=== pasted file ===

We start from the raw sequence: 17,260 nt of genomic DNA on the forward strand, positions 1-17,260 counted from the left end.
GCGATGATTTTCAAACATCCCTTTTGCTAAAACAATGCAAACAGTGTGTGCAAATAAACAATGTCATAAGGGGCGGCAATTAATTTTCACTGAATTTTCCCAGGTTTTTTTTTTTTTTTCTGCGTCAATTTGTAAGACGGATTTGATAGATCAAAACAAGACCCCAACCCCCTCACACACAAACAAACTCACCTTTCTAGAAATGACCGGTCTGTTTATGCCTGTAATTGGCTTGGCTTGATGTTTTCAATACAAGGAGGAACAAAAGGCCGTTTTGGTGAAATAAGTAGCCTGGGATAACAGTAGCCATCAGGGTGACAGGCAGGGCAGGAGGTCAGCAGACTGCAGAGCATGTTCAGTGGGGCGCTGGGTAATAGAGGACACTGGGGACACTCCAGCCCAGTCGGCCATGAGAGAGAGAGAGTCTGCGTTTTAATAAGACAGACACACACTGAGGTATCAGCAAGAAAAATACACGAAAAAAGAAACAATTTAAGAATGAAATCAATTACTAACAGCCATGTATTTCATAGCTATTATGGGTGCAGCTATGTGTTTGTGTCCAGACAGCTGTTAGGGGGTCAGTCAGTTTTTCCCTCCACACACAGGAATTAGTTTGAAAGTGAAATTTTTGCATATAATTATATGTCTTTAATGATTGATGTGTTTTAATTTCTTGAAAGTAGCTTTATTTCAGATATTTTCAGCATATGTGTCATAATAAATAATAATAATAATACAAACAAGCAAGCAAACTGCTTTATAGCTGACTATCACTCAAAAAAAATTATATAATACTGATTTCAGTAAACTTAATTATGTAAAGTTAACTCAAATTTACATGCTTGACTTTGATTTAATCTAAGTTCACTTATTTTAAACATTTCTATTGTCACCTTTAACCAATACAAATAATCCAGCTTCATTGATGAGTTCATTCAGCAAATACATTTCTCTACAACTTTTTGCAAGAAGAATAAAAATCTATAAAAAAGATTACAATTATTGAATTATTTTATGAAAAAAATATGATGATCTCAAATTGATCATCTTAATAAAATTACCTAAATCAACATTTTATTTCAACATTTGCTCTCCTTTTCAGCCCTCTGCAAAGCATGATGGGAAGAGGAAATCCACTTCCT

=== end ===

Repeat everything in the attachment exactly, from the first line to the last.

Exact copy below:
We start from the raw sequence: 17,260 nt of genomic DNA on the forward strand, positions 1-17,260 counted from the left end.
GCGATGATTTTCAAACATCCCTTTTGCTAAAACAATGCAAACAGTGTGTGCAAATAAACAATGTCATAAGGGGCGGCAATTAATTTTCACTGAATTTTCCCAGGTTTTTTTTTTTTTTTCTGCGTCAATTTGTAAGACGGATTTGATAGATCAAAACAAGACCCCAACCCCCTCACACACAAACAAACTCACCTTTCTAGAAATGACCGGTCTGTTTATGCCTGTAATTGGCTTGGCTTGATGTTTTCAATACAAGGAGGAACAAAAGGCCGTTTTGGTGAAATAAGTAGCCTGGGATAACAGTAGCCATCAGGGTGACAGGCAGGGCAGGAGGTCAGCAGACTGCAGAGCATGTTCAGTGGGGCGCTGGGTAATAGAGGACACTGGGGACACTCCAGCCCAGTCGGCCATGAGAGAGAGAGAGTCTGCGTTTTAATAAGACAGACACACACTGAGGTATCAGCAAGAAAAATACACGAAAAAAGAAACAATTTAAGAATGAAATCAATTACTAACAGCCATGTATTTCATAGCTATTATGGGTGCAGCTATGTGTTTGTGTCCAGACAGCTGTTAGGGGGTCAGTCAGTTTTTCCCTCCACACACAGGAATTAGTTTGAAAGTGAAATTTTTGCATATAATTATATGTCTTTAATGATTGATGTGTTTTAATTTCTTGAAAGTAGCTTTATTTCAGATATTTTCAGCATATGTGTCATAATAAATAATAATAATAATACAAACAAGCAAGCAAACTGCTTTATAGCTGACTATCACTCAAAAAAAATTATATAATACTGATTTCAGTAAACTTAATTATGTAAAGTTAACTCAAATTTACATGCTTGACTTTGATTTAATCTAAGTTCACTTATTTTAAACATTTCTATTGTCACCTTTAACCAATACAAATAATCCAGCTTCATTGATGAGTTCATTCAGCAAATACATTTCTCTACAACTTTTTGCAAGAAGAATAAAAATCTATAAAAAAGATTACAATTATTGAATTATTTTATGAAAAAAATATGATGATCTCAAATTGATCATCTTAATAAAATTACCTAAATCAACATTTTATTTCAACATTTGCTCTCCTTTTCAGCCCTCTGCAAAGCATGATGGGAAGAGGAAATCCACTTCCT